Bishop offers new hope for those fallen away from the Faith

2 mins read
fallen away Catholics

“We get to the resurrection of Christ through the wounds of this life.”

By themselves, these words of Bishop Frank Caggiano, the ordinary of the Diocese of Bridgeport, Connecticut, and the chairman of the U.S. Conference of Catholic Bishops‘ Subcommittee on the Catechism, may not seem that remarkable. They are a distillation of the Catholic understanding of the redemptive nature of suffering, a recognition that our physical, spiritual and emotional travails in this life can draw us more deeply into the mystery of Christ’s own sacrifice and, through that mystery, allow us to rise again with him to new life.

What was remarkable, however, was the context in which Bishop Caggiano spoke these words. During a question-and-answer session at the recent Institute on the Catechism convocation at the University of St. Mary of the Lake in Mundelein, Illinois, Bishop Caggiano was addressing an all-too-common concern today: that of parents and grandparents who have seen their children fall away from the Faith.

And in that context, the words took on an added meaning, because, as Bishop Caggiano explained, the common experience of so many of those who have fallen away from the Faith today is woundedness. On the surface, his words applied to those of us in the room, as they do to all Christians; but he was specifically addressing the experience of those who have fallen away, and offering hope to those who love them and grieve for them and pray for them, and who blame themselves for the present spiritual condition of their children, often to their own spiritual detriment, as they allow themselves to be led into despair.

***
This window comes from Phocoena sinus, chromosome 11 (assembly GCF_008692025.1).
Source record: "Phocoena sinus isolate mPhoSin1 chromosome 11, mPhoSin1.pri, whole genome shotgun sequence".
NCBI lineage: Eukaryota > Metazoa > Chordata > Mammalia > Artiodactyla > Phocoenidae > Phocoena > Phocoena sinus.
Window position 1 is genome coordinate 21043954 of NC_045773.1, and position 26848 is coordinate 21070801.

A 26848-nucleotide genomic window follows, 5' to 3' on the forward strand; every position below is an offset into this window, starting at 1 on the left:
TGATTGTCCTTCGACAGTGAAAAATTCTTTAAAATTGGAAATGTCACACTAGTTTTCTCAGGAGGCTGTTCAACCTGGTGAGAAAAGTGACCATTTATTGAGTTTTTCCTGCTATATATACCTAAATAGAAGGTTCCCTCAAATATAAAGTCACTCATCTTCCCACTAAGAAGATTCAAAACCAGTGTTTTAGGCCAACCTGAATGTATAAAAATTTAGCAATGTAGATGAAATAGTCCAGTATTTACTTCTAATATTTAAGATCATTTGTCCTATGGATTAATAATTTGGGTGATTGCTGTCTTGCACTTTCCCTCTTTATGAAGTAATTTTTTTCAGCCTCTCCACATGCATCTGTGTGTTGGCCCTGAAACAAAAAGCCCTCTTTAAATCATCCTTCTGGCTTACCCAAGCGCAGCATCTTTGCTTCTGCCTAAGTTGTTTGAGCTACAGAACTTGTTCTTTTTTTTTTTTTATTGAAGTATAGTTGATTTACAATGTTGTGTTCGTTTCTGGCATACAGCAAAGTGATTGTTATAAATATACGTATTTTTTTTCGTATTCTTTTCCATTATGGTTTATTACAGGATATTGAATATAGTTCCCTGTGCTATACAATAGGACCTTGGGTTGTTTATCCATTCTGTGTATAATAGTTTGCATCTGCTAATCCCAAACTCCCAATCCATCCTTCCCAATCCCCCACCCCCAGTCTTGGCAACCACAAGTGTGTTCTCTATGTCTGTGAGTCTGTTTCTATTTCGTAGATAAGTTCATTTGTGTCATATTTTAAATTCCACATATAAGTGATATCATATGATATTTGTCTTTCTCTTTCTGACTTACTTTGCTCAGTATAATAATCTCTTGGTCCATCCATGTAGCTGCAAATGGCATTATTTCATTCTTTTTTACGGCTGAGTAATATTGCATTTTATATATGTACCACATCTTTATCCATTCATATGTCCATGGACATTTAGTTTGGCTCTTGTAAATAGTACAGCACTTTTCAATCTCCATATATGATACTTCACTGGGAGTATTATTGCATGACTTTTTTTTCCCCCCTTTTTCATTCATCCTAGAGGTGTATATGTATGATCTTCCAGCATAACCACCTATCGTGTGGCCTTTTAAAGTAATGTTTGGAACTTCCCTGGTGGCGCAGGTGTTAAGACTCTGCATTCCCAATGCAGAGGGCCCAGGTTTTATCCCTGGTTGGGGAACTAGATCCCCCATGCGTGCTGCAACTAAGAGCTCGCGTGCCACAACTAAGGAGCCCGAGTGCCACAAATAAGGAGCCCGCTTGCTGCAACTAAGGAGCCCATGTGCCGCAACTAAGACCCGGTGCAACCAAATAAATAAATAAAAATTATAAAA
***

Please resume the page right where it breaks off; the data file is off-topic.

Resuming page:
New vistas of hope

Bishop Caggiano’s point was simple yet profound: The woundedness of those who have been baptized into Christ and yet have fallen away may itself be, by the mercy of God, a participation in the mystery of redemptive suffering. That we may not know how those who have distanced themselves from the Church can still participate in that mystery does not mean that they cannot. Recognizing that possibility opens up new vistas of hope for those of us whose hearts have been broken as our children have drifted from Christ and his Church, or even renounced their belief.

“The woundedness of those who have been baptized into Christ and yet have fallen away may itself be, by the mercy of God, a participation in the mystery of redemptive suffering.”

It is natural for parents to blame themselves when their children fall from the Faith. We know that there is always something more that we could have done to draw our children closer to Christ. Their woundedness is rarely entirely external to the family; our sins of omission and commission formed them just as deeply as the ruined culture in which we live, and in most cases even more deeply. I know of no parents whose children have fallen away from the Faith who believe that they did everything right in those formative years when the spiritual development of their children was entirely in their hands.

God’s grace and mercy

That is because we, too, are wounded and broken, oftentimes in ways that we only begin to recognize when our days of childrearing are drawing to a close, or perhaps have already ended. And then the cycle of regret begins, because we live in a culture thoroughly suffused with the lie that everything depends on us, and nothing on the grace and mercy of God.

Bishop Caggiano’s insight does not absolve us of our sins of omission and commission, which, alongside our acts of love, helped form the character of our children. Our sins have wounded us, too, and to rise above those wounds — or, more properly, to unite those wounds to the suffering of Christ — we must seek forgiveness as we come to acknowledge those sins. But recognizing the deep woundedness that rends the hearts of our children who have fallen from the Faith, and seeing in it a possible participation in the mystery of redemptive suffering, allows us to pray with hope that God, who in his great goodness and bountiful mercy works all things to the good for those who are called according to his purpose (Rom 8:28), will use that participation to draw our loved ones back to Christ and his Church.

Scott P. Richert

Scott P. Richert is publisher for OSV.